We are aware Narrator and NVDA users that seek the latest release of Microsoft Edge based on Chromium may experience some difficulty when navigating and reading certain web content. Narrator, NVDA, and the Edge teams are aware of these issues. Users of legacy Microsoft Edge will not be affected. NVAccess has released a beta of NVDA that resolves the known issue with Edge. Further information can also be found in the In Process blog post that goes into more detail about the beta.
We’re looking into reports of the update process hanging for extended periods of time when attempting to install a new build.
We’re investigating reports that some Insiders are unable to update to newer builds with error 0x8007042b.
We’re looking into reports that some Insiders are unable to update to newer builds with error 0xc1900101.
East Asian IMEs (Simplified Chinese, Traditional Chinese, Korean and the Japanese IME) may be missing from the language/keyboard switcher (e.g. opened by Windows key + Space key) after upgrading from 20H1 Build 19041 or lower builds to Windows 10 Insider Preview build (19536 or later) if you have multiple languages/keyboards added. We are investigating the issue. In the meantime, please remove and re-add any keyboards that are missing from the keyboard switcher by going to Settings > Time & Language > Language > Preferred languages. It doesn’t happen if you updated from build19536 or later.
The Documents section under Privacy has a broken icon (just a rectangle).
We’re investigating reports that certain devices are no longer sleeping on idle. We have identified the root cause and are working on a fix for an upcoming flight. If your device is impacted, manually triggering sleep should work (Start > Power button > Sleep).
WSL Issue 4860: Some Insiders are experiencing this error message when using WSL2: A connection attempt failed on Windows. Thank you if you were one of those who reported it on the previous flight—we have a fix ready which will be including in an upcoming flight.
There’s an issue in this build where if you bring up clipboard history (WIN+V) and dismiss it without pasting anything, input in many places will stop working until you reboot your PC. We appreciate your patience.
Thanks,BLB

Bringing the Microsoft Edge DevTools to more languages – Microsoft Edge Blog

We know inclusivity makes us work better and we love when we find ways to put that knowledge into practice. On the Edge team, we believe—and usage and research show—that developer experiences are more productive when they fit our language and location preferences. Today, we’re excited to move in that direction by announcing that the new Microsoft Edge now features DevTools localized in 10 languages (in addition to English):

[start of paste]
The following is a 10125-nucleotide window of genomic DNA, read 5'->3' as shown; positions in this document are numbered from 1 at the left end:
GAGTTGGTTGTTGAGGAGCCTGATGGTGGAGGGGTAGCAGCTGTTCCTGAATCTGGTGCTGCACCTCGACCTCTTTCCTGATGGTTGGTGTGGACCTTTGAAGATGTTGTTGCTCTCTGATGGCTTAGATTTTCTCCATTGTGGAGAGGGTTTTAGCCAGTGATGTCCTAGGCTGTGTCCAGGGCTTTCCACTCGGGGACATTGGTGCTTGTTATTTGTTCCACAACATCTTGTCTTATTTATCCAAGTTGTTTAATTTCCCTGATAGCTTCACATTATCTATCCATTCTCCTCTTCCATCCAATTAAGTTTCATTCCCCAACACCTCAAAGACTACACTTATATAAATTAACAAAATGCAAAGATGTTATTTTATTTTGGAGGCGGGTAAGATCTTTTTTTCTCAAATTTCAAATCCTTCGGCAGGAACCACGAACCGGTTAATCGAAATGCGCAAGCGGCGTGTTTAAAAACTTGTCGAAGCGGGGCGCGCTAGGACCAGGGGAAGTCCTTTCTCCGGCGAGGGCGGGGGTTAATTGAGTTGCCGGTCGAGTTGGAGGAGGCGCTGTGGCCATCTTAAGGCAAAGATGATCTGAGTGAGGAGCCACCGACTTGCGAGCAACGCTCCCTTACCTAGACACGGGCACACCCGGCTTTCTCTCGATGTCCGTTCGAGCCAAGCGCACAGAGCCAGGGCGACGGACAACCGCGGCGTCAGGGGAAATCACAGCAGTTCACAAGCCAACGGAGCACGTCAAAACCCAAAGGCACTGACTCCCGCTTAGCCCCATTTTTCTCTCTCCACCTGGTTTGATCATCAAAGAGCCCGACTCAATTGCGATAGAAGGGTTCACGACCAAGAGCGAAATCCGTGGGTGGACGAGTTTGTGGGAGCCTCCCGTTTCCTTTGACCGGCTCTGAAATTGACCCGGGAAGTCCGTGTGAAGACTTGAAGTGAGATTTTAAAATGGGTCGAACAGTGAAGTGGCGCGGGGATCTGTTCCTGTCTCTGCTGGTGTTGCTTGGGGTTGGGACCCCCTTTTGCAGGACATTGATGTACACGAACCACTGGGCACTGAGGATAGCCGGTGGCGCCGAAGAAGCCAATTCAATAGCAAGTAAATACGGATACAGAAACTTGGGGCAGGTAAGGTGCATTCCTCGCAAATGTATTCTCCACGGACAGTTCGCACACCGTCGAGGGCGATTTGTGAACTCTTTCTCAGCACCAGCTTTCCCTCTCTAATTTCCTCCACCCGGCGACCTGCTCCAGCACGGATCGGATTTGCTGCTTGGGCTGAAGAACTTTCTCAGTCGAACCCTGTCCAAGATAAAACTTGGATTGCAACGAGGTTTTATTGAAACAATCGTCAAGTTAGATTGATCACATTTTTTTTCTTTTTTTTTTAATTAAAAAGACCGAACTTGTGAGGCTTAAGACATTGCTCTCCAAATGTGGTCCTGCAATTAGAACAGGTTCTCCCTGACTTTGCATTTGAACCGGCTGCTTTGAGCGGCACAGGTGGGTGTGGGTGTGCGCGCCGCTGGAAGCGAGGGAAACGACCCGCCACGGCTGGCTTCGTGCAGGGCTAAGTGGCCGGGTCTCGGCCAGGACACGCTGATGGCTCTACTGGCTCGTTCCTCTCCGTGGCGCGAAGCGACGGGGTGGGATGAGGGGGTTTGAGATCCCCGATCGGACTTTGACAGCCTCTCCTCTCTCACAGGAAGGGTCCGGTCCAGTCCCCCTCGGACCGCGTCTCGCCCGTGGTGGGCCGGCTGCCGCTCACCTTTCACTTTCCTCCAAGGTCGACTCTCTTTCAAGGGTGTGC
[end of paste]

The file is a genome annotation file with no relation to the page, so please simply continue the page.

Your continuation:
Chinese (Simplified) – 中文(简体)(简体)
Chinese (Traditional) – 中文(繁體)(繁體)
French – français
German – deutsch
Italian – italiano
Portuguese – português
Korean – 한국어
Japanese – 日本語
Russian – русский
Spanish – español
This adds our new browser tools to a long list of other localized Microsoft developer experiences including VS Code, Azure Portal, and more.
This release is the result of collaboration over many months between our team and the DevTools, Lighthouse, and Chrome teams at Google. We’ve contributed all localizability features upstream (explainer), and plan to continue to do so so that other browsers can benefit from this work.
Try the localized developer tools
Make sure you have “Enable localized Developer Tools” turned on by heading to edge://flags, finding that flag, and setting it to “Enabled” (this is on by default in Canary; on by default soon in Dev, Beta, and Stable channels). Once on, your DevTools will match the language of the browser. On macOS, the developer tools inherit the language from the operating system. You can change the language in the Settings under the “Language and Region” section. Add another language, change it to your primary. Once you restart Microsoft Edge, the developer tools will be in that language.
If you just wanted to try the feature out and wish to revert to English, go to DevTools Settings (F1) > Preferences and click the checkbox to deselect “Match browser language.”

What’s next
For the initial release, we went with the top languages used by web developers within our ecosystem. Next, we’re evaluating popular right-to-left languages like Hebrew and Arabic and working on localizing our documentation. If you’d like those languages or other features in the localization and internationalization space, please let us know. We’re always happy to hear your thoughts.
To get in touch, you can Send Feedback from the Microsoft Edge menu (Alt-Shift-I), or share your thoughts with us on Twitter.
– Erica Draud, Program Manager, Microsoft Edge DevTools

Announcing Windows 10 Insider Preview Build 19555 | Windows Experience Blog

Hello Windows Insiders, today we’re releasing Windows 10 Insider Preview Build 19555.1001 to Windows Insiders in the Fast ring.If you want a complete look at what build is in which Insider ring, head over to Flight Hub. You can also check out the rest of our documentation here, including a list of new features and updates.
Not seeing any of the features in this build? Check your Windows Insider Settings to make sure you’re on the Fast ring. Submit feedback here to let us know if things weren’t working the way you expected.

We’ve resolved an issue where certain external USB 3.0 drives ended up in an unresponsive state with Start Code 10 after they were attached.
The cloud recovery option for Reset this PC is now back up and running on this build.